April Monthly DRIVER winner is: Tim Borham, Pennant Hills Golf Club, NSW – 41 points off 13 handicap
Weekly winners in April:
Week 1 – Michael Lam played at Coffs Harbour Golf Club, NSW – 31 points off 7 handicap
Week 2 – Patrick Yassmin, Eastlake Golf Club, NSW – 42 points off 27 handicap
Week 3 – Jonathan Kenny, Riverside Oaks Golf Club, NSW – 32 points off 11 handicap
Week 4 – Tim Borham, Pennant Hills Golf Club, NSW – 41 points off 13 handicap
How does the Emajin Nationwide Online Comp Work?
Top 5 scores each week go into the running to win a box of Pro V 1s. Top 20 scores each month go into the running to win a BRAND NEW DRIVER of your choice every month. Over 16,000 dollars worth of prizes up for grabs!
Scores from your club competitions are automatically included in our leaderboard from Golflink. Once you enter the comp, you can ‘set and forget’.
All you need to do is play your best golf and check out your name on our national leaderboard.
Welcome to a guide to get you the most from your golfing experience.
While golf is a solo game in the sense that you play your own ball and hit all the shots; it requires collaboration between players for the game to work. The game works a lot better for everyone involved when players follow some basic, yet not always immediately obvious ground rules.
So let us run you through some of these key concepts and help you get the most out of your golfing game. Golf is a great game and let’s unlock some amazing experiences this game has to offer.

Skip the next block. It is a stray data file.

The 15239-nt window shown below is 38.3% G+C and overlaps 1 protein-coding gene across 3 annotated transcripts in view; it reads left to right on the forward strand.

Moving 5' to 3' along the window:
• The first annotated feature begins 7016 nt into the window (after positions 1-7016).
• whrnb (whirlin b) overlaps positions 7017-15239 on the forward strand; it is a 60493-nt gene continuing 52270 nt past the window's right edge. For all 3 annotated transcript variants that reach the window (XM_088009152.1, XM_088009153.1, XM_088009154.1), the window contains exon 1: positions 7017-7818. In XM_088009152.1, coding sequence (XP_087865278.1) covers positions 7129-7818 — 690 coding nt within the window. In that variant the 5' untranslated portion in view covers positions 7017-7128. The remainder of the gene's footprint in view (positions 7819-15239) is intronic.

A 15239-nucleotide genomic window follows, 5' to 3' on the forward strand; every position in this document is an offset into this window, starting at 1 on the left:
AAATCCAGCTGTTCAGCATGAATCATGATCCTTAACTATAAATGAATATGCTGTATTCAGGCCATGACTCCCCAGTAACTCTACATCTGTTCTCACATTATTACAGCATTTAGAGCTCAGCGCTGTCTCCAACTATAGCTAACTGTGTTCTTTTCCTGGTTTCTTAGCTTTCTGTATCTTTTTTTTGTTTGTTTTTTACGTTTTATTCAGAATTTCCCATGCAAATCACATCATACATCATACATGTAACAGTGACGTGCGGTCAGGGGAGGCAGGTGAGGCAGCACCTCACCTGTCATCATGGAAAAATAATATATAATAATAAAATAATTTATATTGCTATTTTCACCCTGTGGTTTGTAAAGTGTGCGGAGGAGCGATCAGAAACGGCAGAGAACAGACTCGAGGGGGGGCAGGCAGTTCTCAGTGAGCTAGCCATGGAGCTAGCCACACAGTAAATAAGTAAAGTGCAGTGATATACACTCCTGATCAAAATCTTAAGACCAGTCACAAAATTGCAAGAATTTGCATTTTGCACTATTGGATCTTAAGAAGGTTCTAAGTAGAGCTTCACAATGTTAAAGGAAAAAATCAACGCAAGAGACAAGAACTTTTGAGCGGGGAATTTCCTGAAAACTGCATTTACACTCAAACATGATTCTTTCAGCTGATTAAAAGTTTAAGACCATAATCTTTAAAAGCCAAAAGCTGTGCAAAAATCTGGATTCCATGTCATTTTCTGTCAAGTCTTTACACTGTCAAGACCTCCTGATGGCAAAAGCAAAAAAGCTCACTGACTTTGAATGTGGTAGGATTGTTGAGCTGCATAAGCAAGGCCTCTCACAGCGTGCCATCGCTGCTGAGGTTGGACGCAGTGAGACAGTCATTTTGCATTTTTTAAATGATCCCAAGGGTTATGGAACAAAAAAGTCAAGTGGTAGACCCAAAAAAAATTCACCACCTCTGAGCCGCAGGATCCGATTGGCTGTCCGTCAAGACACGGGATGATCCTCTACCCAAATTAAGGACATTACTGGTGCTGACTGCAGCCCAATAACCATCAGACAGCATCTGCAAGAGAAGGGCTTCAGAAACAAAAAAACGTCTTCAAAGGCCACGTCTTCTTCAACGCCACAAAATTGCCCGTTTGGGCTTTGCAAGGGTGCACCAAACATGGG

Let’s start with a checklist.
1. Arrive early
You should aim to be at the course 30 minutes before your tee time at a minimum. Then check in at the Golf Shop as soon as you get there.
Showing up early, will give you time to register, pay fees, learn any local rules at the course, while having ample time to prepare for your round. Not rushing is the best way to avoid unnecessary anxiety. By showing up early you are making things smoother for yourself and everyone involved.
2. Keeping up
Tee times provide the structure of the game, yet they also imply a necessary ‘Pace of Play’.
Playing at a reasonable speed means all groups keep pace with the first group on the course.
Tee times are generally at 7 or 8 minute intervals. This means the group in front of you needs to have played well out of your hitting range in that time. If the hole is a par three, the hole needs to be completed in that 7 or 8 minutes.
To keep pace requires you to be aware of your movements, as well as, those of your playing partners.
And while this sounds like a responsibility, it is quite simple. All you need to worry about is the group that is directly in front of you, and make sure you keep up with them!